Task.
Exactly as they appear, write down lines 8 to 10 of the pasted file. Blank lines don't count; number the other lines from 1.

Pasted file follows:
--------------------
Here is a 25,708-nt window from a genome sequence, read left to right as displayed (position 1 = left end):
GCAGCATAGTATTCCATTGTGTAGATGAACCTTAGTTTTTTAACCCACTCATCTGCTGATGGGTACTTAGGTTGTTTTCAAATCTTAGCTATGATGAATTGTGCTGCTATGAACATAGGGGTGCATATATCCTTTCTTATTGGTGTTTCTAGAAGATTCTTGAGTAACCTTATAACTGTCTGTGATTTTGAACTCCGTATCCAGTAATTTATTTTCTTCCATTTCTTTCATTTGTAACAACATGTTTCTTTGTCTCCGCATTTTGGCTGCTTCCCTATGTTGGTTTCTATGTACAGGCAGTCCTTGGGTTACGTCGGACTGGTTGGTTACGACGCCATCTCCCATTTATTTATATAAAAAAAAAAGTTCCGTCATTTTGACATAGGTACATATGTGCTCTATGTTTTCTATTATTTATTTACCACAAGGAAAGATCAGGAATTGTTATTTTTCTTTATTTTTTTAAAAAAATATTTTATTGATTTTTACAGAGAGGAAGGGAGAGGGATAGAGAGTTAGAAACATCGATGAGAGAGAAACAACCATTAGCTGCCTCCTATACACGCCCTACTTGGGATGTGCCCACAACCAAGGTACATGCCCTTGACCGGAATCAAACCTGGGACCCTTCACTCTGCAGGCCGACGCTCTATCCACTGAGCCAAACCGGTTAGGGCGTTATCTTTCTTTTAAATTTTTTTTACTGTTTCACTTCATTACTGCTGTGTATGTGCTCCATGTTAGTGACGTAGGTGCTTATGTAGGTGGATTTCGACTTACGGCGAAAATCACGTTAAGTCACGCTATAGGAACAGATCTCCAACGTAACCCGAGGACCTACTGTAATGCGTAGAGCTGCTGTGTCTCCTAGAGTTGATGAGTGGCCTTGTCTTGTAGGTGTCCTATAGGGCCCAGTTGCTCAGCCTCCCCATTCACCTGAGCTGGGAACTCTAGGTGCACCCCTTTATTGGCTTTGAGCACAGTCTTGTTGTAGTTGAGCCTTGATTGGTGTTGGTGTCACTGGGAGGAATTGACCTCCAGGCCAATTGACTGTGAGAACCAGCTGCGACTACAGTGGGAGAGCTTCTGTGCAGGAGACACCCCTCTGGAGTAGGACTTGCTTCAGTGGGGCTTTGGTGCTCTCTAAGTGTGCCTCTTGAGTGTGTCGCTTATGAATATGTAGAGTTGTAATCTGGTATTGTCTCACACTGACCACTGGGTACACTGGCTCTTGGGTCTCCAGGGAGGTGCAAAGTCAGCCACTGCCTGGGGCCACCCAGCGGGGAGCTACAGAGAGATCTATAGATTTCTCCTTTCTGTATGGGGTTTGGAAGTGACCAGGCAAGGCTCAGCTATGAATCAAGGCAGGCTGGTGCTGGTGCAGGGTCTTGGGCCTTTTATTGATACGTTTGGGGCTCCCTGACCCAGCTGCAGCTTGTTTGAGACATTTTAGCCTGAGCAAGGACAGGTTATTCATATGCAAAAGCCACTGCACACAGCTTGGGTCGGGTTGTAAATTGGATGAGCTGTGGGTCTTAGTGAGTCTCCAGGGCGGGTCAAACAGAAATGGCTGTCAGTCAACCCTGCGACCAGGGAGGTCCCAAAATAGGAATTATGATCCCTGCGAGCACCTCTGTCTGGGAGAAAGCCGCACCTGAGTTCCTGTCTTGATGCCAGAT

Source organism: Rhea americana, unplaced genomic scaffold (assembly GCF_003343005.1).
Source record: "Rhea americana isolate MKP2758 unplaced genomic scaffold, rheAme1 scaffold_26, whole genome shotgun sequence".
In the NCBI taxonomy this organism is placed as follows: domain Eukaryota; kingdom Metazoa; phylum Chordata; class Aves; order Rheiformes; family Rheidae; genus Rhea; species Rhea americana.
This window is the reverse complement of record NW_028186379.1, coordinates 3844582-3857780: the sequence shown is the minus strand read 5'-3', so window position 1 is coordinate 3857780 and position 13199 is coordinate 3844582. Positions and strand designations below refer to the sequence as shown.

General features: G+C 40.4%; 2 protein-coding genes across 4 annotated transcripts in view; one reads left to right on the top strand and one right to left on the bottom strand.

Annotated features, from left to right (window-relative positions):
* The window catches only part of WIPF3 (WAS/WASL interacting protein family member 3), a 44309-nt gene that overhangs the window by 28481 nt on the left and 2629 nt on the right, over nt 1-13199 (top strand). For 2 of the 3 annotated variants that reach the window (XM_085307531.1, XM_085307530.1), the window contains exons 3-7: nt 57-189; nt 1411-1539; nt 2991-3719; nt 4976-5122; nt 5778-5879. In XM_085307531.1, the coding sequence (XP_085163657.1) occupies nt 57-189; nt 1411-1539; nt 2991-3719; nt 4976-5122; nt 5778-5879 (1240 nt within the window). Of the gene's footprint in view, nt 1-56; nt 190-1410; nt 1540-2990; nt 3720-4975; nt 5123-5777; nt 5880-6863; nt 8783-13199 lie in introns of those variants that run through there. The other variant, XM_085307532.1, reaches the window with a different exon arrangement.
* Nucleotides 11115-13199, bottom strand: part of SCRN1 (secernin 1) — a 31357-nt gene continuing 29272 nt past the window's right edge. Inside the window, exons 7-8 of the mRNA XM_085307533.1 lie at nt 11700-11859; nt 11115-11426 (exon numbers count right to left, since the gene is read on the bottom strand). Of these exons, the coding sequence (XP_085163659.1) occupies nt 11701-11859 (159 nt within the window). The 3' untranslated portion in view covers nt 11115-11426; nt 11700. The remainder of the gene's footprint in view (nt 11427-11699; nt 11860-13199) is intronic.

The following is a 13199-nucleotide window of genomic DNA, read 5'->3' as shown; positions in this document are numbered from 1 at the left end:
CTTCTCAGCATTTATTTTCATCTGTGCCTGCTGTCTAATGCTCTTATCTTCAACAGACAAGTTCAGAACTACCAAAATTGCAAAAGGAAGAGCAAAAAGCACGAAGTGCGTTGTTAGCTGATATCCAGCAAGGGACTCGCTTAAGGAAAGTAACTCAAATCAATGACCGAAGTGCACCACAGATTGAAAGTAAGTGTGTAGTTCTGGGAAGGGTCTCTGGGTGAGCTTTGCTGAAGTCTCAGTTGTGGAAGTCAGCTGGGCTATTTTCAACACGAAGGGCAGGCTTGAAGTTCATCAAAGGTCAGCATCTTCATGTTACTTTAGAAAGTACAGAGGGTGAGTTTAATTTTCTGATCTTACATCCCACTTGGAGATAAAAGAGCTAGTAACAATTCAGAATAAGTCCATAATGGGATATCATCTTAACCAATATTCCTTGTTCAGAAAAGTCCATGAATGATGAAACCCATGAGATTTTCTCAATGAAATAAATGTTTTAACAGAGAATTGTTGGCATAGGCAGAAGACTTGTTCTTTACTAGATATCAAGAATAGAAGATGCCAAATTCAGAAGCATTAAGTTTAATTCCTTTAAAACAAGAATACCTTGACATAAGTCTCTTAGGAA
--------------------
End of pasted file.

Annotated features, from left to right (window-relative positions):
* The window catches only part of WIPF3 (WAS/WASL interacting protein family member 3), a 44309-nt gene that overhangs the window by 28481 nt on the left and 2629 nt on the right, over nt 1-13199 (top strand). For 2 of the 3 annotated variants that reach the window (XM_085307531.1, XM_085307530.1), the window contains exons 3-7: nt 57-189; nt 1411-1539; nt 2991-3719; nt 4976-5122; nt 5778-5879. In XM_085307531.1, the coding sequence (XP_085163657.1) occupies nt 57-189; nt 1411-1539; nt 2991-3719; nt 4976-5122; nt 5778-5879 (1240 nt within the window). Of the gene's footprint in view, nt 1-56; nt 190-1410; nt 1540-2990; nt 3720-4975; nt 5123-5777; nt 5880-6863; nt 8783-13199 lie in introns of those variants that run through there. The other variant, XM_085307532.1, reaches the window with a different exon arrangement.
* Nucleotides 11115-13199, bottom strand: part of SCRN1 (secernin 1) — a 31357-nt gene continuing 29272 nt past the window's right edge. Inside the window, exons 7-8 of the mRNA XM_085307533.1 lie at nt 11700-11859; nt 11115-11426 (exon numbers count right to left, since the gene is read on the bottom strand). Of these exons, the coding sequence (XP_085163659.1) occupies nt 11701-11859 (159 nt within the window). The 3' untranslated portion in view covers nt 11115-11426; nt 11700. The remainder of the gene's footprint in view (nt 11427-11699; nt 11860-13199) is intronic.